Both addiction and codependency are psychological issues that often reinforce one another. Also known as “love addiction” or “relationship addiction,” people who are codependent often find themselves in one-sided relationships, whether they be familial, platonic or romantic, where they’re constantly “the giver” while the other person is “the taker.” More commonly, codependency is associated with people who have loved ones struggling with substance use or who are in addiction recovery.

Though everyone has codependent tendencies in relationships, people who are codependent feel a much more intense need to save others. As a result, they may find themselves attracted to those who are emotionally unavailable or where they’re in the caretaking role. Keep reading to learn the signs of a codependent relationship and how to get help for addiction recovery.

What Is Codependency in Addiction?

Codependency is an unbalanced relationship that, while seemingly caring, perpetuates and enables a loved one’s irresponsible or destructive behavior. While it may seem completely normal to care for a loved one, the codependent partner aims to alleviate any pain or inconvenience their partner is feeling. This is often an attempt from the codependent partner to try to justify or excuse their partner’s irresponsible or reckless behavior.

However, their sole focus on the other person only exacerbates deep-seated issues. The relationship often becomes a cycle that takes on a life of its own, where the person with substance use disorder (SUD) and the codependent reinforce each other’s behaviors. The codependent becomes obsessive, and the person with SUD might become more self-destructive or manipulative, leading to an unhealthy dynamic.

Some codependents feel that caring for others gives them self-worth and validation. In that sense, they may be motivated by a lack of self-love, hoping they’ll get the same love they provide in return. Like many relationship issues, codependency can be rooted in a dysfunctional childhood. For instance, children may have learned their only value was how much they gave to others, translating into codependency in adulthood.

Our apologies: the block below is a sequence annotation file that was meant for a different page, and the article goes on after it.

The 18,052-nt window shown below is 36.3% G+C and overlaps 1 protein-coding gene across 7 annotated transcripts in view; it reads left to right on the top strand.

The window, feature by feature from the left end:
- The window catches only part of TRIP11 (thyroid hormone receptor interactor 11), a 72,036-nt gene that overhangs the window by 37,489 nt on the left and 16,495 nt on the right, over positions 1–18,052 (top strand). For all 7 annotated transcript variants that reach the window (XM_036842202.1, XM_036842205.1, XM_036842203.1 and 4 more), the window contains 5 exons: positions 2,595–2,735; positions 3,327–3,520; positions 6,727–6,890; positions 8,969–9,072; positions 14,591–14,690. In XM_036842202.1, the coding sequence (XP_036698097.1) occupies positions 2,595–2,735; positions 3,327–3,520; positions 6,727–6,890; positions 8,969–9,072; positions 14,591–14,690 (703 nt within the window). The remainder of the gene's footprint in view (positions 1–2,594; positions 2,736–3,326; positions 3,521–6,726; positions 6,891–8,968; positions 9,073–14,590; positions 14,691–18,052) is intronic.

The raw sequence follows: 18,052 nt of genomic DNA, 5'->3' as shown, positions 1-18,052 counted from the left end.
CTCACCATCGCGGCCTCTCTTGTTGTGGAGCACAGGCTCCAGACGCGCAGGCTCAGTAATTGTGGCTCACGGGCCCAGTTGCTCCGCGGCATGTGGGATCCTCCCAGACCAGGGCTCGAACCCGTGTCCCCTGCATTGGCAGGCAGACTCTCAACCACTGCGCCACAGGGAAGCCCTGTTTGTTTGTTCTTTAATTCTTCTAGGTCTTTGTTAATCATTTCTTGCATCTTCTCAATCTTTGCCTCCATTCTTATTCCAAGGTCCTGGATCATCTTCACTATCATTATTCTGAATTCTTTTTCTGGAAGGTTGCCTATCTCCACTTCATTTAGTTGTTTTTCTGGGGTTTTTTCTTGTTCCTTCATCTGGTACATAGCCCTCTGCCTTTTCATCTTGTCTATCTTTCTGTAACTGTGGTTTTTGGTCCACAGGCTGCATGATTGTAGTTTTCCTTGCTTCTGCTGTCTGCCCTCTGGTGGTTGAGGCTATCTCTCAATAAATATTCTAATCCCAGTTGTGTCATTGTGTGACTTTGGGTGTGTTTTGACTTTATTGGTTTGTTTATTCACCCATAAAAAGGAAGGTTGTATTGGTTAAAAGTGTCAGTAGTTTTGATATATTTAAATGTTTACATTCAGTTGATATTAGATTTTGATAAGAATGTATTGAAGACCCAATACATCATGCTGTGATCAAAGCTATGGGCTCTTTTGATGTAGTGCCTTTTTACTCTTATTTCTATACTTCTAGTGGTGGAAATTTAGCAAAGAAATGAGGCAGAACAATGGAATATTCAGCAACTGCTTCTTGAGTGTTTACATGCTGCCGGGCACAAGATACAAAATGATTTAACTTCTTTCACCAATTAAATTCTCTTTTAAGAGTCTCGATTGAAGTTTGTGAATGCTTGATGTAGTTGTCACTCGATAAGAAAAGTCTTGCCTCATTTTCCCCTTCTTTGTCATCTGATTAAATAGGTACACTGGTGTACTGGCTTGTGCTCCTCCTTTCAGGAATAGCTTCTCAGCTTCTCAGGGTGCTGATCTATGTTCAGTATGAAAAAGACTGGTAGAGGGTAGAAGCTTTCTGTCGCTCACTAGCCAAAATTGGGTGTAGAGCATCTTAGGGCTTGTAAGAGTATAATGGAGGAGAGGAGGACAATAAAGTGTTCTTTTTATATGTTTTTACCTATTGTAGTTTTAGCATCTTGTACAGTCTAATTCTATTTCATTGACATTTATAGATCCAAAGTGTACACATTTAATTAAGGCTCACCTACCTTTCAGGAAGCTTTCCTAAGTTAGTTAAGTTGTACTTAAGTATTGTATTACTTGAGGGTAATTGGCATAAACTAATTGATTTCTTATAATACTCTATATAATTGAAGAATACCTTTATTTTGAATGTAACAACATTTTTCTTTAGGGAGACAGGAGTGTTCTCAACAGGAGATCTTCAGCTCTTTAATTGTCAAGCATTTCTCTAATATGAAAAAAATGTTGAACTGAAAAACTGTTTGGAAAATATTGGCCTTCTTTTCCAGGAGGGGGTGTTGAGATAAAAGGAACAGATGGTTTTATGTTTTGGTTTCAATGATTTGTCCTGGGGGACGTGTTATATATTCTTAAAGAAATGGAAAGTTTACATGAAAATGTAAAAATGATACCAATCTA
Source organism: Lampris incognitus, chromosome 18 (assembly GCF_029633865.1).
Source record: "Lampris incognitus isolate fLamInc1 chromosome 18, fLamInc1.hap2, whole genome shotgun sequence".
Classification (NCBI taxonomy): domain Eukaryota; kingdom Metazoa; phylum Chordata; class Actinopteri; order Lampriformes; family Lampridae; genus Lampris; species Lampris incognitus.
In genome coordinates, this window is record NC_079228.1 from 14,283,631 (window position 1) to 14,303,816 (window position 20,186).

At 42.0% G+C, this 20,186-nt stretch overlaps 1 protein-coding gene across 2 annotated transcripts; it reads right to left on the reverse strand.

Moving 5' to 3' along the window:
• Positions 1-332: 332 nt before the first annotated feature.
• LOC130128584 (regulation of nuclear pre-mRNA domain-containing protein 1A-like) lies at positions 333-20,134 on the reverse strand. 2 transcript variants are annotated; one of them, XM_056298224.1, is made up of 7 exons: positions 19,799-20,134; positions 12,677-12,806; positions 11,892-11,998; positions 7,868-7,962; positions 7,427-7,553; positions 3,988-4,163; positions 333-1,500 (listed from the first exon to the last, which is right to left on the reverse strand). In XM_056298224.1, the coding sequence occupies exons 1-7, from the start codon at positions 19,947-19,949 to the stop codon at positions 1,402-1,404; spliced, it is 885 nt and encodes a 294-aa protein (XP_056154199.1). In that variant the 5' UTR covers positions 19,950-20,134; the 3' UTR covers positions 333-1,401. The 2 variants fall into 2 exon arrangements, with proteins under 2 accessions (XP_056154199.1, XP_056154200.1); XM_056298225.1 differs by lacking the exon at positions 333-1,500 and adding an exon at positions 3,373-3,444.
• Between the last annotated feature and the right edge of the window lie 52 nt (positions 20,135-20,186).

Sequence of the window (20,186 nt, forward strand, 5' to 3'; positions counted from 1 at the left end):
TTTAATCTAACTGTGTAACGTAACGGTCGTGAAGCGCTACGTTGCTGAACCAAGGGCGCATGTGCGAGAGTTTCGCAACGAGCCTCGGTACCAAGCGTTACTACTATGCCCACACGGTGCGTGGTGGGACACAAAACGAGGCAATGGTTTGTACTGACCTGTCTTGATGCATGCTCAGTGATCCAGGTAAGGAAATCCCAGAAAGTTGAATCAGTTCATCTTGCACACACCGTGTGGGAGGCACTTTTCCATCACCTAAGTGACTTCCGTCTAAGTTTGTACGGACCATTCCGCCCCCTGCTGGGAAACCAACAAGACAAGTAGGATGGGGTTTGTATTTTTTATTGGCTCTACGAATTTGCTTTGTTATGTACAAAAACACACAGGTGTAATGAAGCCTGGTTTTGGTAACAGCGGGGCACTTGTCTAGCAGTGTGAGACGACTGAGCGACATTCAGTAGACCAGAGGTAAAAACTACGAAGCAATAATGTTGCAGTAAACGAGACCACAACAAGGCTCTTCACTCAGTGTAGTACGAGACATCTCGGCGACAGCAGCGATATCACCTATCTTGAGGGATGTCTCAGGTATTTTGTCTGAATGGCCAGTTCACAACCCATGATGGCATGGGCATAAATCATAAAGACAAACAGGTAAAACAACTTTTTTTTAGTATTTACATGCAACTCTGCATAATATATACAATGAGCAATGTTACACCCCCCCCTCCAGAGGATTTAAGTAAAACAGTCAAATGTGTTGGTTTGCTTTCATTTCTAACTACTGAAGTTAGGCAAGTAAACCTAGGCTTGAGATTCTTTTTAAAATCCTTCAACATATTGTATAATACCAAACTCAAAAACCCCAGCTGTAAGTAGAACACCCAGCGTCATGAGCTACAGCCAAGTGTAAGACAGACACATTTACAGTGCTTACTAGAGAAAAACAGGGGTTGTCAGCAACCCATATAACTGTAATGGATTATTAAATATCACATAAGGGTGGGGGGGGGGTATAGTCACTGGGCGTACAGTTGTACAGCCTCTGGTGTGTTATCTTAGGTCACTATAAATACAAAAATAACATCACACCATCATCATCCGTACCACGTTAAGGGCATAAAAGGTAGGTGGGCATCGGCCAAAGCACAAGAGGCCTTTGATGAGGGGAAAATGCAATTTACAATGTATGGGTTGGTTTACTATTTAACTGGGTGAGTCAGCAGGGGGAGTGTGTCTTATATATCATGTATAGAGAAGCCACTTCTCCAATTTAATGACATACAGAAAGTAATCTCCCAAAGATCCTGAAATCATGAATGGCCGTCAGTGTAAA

Signs of Codependency in Addiction

Addiction and codependency often go hand in hand. Like individuals, families dealing with addiction often use codependency as a coping mechanism. They usually don’t realize how their behavior enables the person struggling with addiction.

While they may not recognize the signs listed below, the following signs typically indicate codependency:

  • Having trouble expressing feelings and emotions
  • Being unable to set clear boundaries
  • Ignoring or denying problems
  • Having poor communication skills
  • Feeling responsible for other people’s feelings
  • Wanting to be liked by everyone
  • Being withdrawn and depressed
  • Suppressing thoughts and feelings out of fear or guilt
  • Needing to control and fix others
  • Having low self-esteem and self-worth
  • Setting aside your interests to do what others want
  • Being too loyal
  • Refusing to seek help because you feel like the problem isn’t bad enough or can’t be changed

If the codependent individual can’t recognize the above signs or chooses to ignore them, they may unknowingly hinder their partner’s recovery. Poor boundaries, martyrdom and resentment often characterize codependent relationships with a person with SUD.

Codependent Relationship Dynamics

Experts note that substance use disorder isn’t just about the one affected but also the family and friends interfering with the recovery process.